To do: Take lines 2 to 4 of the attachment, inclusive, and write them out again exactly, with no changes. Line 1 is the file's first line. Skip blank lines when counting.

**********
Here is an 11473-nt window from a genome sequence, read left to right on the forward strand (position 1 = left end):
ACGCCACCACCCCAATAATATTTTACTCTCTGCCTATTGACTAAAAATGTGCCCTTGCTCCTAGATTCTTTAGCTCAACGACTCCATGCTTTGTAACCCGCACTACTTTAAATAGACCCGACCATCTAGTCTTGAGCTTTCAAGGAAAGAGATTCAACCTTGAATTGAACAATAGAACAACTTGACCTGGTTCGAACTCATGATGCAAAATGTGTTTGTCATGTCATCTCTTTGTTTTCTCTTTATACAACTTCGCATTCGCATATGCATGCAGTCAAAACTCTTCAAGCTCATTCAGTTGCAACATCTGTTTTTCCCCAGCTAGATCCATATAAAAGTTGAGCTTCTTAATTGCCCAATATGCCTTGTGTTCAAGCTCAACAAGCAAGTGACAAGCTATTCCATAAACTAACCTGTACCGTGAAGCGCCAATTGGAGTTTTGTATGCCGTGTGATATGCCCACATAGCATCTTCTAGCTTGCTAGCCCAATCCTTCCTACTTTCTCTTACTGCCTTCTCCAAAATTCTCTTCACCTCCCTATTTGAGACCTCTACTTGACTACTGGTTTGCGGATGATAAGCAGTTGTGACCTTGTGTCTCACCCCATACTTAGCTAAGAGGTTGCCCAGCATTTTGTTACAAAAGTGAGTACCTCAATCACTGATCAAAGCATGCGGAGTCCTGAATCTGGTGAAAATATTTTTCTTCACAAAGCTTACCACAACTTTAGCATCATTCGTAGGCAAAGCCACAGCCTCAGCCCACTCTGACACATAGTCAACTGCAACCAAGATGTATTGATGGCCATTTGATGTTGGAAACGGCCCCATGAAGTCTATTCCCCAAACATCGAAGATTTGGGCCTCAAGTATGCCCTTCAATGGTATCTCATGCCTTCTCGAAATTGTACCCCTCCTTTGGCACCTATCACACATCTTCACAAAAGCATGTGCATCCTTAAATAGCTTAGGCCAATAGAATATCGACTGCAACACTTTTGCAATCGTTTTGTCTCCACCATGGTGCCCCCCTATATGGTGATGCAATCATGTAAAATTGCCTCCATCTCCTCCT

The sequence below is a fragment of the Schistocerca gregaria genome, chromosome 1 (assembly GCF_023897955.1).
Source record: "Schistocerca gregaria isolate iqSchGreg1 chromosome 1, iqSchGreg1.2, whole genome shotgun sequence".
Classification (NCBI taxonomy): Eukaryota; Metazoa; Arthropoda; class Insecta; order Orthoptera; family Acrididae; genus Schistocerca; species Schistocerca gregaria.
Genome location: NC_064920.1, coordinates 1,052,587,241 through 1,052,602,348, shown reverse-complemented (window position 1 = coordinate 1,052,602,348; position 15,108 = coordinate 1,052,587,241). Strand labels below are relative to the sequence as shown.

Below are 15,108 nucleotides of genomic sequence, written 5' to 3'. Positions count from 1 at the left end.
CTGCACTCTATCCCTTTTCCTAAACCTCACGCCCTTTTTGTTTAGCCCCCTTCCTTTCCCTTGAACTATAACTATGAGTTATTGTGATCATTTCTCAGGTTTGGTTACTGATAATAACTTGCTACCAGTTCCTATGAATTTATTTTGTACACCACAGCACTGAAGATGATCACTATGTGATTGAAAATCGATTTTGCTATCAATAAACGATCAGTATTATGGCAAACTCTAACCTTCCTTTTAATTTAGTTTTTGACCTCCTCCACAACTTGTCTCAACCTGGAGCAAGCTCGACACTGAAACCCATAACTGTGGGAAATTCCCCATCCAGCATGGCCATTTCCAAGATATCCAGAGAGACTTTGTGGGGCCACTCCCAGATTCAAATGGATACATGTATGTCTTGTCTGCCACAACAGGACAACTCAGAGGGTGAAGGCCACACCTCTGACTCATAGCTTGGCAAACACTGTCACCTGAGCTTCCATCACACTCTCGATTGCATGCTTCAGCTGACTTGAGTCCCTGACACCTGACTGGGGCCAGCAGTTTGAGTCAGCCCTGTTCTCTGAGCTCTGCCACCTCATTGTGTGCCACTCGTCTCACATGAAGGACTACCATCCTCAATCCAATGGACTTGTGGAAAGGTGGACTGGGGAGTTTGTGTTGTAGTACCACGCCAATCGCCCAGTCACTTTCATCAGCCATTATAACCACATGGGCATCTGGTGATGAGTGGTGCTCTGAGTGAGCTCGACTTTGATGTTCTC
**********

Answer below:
ACGCCACCACCCCAATAATATTTTACTCTCTGCCTATTGACTAAAAATGTGCCCTTGCTCCTAGATTCTTTAGCTCAACGACTCCATGCTTTGTAACCCGCACTACTTTAAATAGACCCGACCATCTAGTCTTGAGCTTTCAAGGAAAGAGATTCAACCTTGAATTGAACAATAGAACAACTTGACCTGGTTCGAACTCATGATGCAAAATGTGTTTGTCATGTCATCTCTTTGTTTTCTCTTTATACAACTTCGCATTCGCATATGCATGCAGTCAAAACTCTTCAAGCTCATTCAGTTGCAACATCTGTTTTTCCCCAGCTAGATCCATATAAAAGTTGAGCTTCTTAATTGCCCAATATGCCTTGTGTTCAAGCTCAACAAGCAAGTGACAAGCTATTCCATAAACTAACCTGTACCGTGAAGCGCCAATTGGAGTTTTGTATGCCGTGTGATATGCCCACATAGCATCTTCTAGCTTGCTAGCCCAATCCTTCCTACTTTCTCTTACTGCCTTCTCCAAAATTCTCTTCACCTCCCTATTTGAGACCTCTACTTGACTACTGGTTTGCGGATGATAAGCAGTTGTGACCTTGTGTCTCACCCCATACTTAGCTAAGAGGTTGCCCAGCATTTTGTTACAAAAGTGAGTACCTCAATCACTGATCAAAGCATGCGGAGTCCTGAATCTGGTGAAAATATTTTTCTTCACAAAGCTTACCACAACTTTAGCATCATTCGTAGGCAAAGCCACAGCCTCAGCCCACTCTGACACATAGTCAACTGCAACCAAGATGTATTGATGGCCATTTGATGTTGGAAACGGCCCCATGAAGTCTATTCCCCAAACATCGAAGATTTGGGCCTCAAGTATGCCCTTCAATGGTATCTCATGCCTTCTCGAAATTGTACCCCTCCTTTGGCACCTATCACACATCTTCACAAAAGCATGTGCATCCTTAAATAGCTTAGGCCAATAGAATATCGACTGCAACACTTTTGCAATCGTTTTGTCTCCACCATGGTGCCCCCCTATATGGTGATGCAATCATGTAAAATTGCCTCCATCTCCTCCT

The sequence below is a fragment of the Schistocerca gregaria genome, chromosome 1 (assembly GCF_023897955.1).
Source record: "Schistocerca gregaria isolate iqSchGreg1 chromosome 1, iqSchGreg1.2, whole genome shotgun sequence".